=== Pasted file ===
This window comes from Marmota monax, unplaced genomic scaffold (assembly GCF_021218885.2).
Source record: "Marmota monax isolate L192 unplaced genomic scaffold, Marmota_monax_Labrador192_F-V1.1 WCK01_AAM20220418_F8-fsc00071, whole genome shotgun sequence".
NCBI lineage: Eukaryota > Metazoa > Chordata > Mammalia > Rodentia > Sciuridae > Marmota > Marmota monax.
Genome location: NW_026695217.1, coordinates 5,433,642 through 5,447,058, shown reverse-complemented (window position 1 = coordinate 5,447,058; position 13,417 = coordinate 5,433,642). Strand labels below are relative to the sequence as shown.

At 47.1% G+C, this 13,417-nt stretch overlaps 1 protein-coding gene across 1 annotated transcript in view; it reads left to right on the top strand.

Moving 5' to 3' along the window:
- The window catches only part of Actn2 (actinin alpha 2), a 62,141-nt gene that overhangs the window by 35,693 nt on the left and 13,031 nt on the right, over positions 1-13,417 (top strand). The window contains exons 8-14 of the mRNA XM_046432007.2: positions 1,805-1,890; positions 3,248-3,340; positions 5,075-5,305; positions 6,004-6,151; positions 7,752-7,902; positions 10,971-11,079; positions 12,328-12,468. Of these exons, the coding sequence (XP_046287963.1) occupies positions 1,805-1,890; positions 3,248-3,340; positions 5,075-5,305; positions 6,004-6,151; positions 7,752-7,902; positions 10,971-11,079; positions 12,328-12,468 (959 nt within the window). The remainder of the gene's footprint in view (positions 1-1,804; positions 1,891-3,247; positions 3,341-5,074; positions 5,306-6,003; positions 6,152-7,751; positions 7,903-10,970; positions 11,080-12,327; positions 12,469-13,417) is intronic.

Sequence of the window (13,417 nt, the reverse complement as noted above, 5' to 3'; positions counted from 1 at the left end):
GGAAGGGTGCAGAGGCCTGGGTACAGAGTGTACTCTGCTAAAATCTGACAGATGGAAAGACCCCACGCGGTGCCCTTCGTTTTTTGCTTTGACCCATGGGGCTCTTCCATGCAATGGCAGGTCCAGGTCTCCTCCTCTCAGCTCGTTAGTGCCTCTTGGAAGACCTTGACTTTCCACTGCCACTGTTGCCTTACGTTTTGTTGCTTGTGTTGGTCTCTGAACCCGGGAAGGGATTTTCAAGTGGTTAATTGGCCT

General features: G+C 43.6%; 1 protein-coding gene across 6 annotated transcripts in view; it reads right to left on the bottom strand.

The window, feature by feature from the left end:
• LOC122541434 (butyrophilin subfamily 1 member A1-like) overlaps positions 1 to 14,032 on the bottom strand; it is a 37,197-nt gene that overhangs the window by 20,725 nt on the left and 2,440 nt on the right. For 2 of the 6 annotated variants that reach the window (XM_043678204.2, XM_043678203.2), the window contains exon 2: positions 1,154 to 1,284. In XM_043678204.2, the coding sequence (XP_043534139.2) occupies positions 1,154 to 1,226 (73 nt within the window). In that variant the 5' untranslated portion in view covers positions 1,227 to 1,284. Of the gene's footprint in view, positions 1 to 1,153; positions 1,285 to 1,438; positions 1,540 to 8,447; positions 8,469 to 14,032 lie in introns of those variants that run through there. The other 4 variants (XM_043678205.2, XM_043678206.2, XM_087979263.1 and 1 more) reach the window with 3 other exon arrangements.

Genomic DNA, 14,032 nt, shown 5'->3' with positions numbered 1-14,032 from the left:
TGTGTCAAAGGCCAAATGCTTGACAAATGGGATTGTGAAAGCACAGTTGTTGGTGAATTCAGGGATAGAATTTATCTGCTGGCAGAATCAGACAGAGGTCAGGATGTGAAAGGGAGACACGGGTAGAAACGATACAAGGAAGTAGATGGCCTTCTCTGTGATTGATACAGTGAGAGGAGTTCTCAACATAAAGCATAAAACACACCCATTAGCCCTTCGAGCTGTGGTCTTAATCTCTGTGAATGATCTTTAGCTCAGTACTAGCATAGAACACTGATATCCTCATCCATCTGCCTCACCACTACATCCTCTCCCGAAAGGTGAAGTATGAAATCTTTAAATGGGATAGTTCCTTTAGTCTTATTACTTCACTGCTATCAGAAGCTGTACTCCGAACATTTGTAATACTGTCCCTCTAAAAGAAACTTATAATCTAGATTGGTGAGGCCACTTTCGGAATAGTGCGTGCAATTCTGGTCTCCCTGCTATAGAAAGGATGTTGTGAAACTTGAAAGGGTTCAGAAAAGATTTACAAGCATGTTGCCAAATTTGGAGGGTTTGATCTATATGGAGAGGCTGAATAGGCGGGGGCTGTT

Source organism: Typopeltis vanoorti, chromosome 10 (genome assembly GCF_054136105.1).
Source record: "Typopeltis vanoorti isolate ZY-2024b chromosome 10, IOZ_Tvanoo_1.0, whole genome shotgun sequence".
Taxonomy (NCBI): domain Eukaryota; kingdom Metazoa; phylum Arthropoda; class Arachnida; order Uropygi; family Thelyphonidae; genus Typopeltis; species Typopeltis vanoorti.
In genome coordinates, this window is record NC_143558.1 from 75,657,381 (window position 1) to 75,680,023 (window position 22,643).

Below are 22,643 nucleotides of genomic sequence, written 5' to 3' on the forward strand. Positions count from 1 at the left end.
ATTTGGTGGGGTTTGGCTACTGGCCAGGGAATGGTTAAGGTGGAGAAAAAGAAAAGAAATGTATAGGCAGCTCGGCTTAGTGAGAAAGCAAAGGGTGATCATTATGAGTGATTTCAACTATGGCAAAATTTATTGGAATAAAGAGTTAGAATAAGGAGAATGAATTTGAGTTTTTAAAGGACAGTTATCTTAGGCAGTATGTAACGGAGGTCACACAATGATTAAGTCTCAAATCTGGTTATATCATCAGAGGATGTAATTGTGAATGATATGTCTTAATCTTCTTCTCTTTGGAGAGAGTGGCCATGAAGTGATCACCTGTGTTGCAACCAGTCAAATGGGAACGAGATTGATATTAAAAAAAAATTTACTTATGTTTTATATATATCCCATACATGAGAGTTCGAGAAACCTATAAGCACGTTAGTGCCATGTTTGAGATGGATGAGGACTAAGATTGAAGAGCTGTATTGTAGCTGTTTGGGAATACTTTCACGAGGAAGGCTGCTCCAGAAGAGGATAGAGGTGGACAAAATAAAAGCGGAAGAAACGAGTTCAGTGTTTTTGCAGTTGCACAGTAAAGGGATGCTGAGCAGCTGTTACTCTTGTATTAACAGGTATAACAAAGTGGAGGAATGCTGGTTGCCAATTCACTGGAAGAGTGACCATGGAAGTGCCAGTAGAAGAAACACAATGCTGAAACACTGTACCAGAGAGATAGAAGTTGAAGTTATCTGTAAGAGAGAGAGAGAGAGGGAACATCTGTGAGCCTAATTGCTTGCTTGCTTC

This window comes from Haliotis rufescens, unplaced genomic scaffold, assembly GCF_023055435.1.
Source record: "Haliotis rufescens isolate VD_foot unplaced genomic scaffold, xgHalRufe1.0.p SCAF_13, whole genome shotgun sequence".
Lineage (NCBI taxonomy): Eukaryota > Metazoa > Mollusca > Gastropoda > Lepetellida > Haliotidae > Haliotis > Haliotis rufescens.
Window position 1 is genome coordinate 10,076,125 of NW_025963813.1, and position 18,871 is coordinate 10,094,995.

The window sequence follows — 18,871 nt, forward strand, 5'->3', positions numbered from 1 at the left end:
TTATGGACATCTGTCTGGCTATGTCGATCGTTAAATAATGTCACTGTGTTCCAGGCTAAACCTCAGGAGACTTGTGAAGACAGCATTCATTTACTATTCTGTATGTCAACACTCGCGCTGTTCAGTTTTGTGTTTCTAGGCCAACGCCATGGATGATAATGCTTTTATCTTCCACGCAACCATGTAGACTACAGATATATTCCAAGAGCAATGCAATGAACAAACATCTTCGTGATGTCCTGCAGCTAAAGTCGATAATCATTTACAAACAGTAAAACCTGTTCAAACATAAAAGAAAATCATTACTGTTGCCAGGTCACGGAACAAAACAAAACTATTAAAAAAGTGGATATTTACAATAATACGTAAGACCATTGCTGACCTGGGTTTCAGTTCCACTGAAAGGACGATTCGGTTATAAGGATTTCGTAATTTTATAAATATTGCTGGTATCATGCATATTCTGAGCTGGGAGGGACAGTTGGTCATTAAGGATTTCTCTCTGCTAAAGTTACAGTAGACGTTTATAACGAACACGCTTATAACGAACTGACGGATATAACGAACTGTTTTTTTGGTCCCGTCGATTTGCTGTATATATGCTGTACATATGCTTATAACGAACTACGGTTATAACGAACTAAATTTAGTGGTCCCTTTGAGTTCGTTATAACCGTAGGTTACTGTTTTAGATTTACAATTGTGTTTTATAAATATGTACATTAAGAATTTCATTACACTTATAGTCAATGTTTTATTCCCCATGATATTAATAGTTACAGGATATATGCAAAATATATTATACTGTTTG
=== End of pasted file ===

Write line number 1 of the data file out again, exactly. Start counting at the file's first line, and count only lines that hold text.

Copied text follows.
This window comes from Marmota monax, unplaced genomic scaffold (assembly GCF_021218885.2).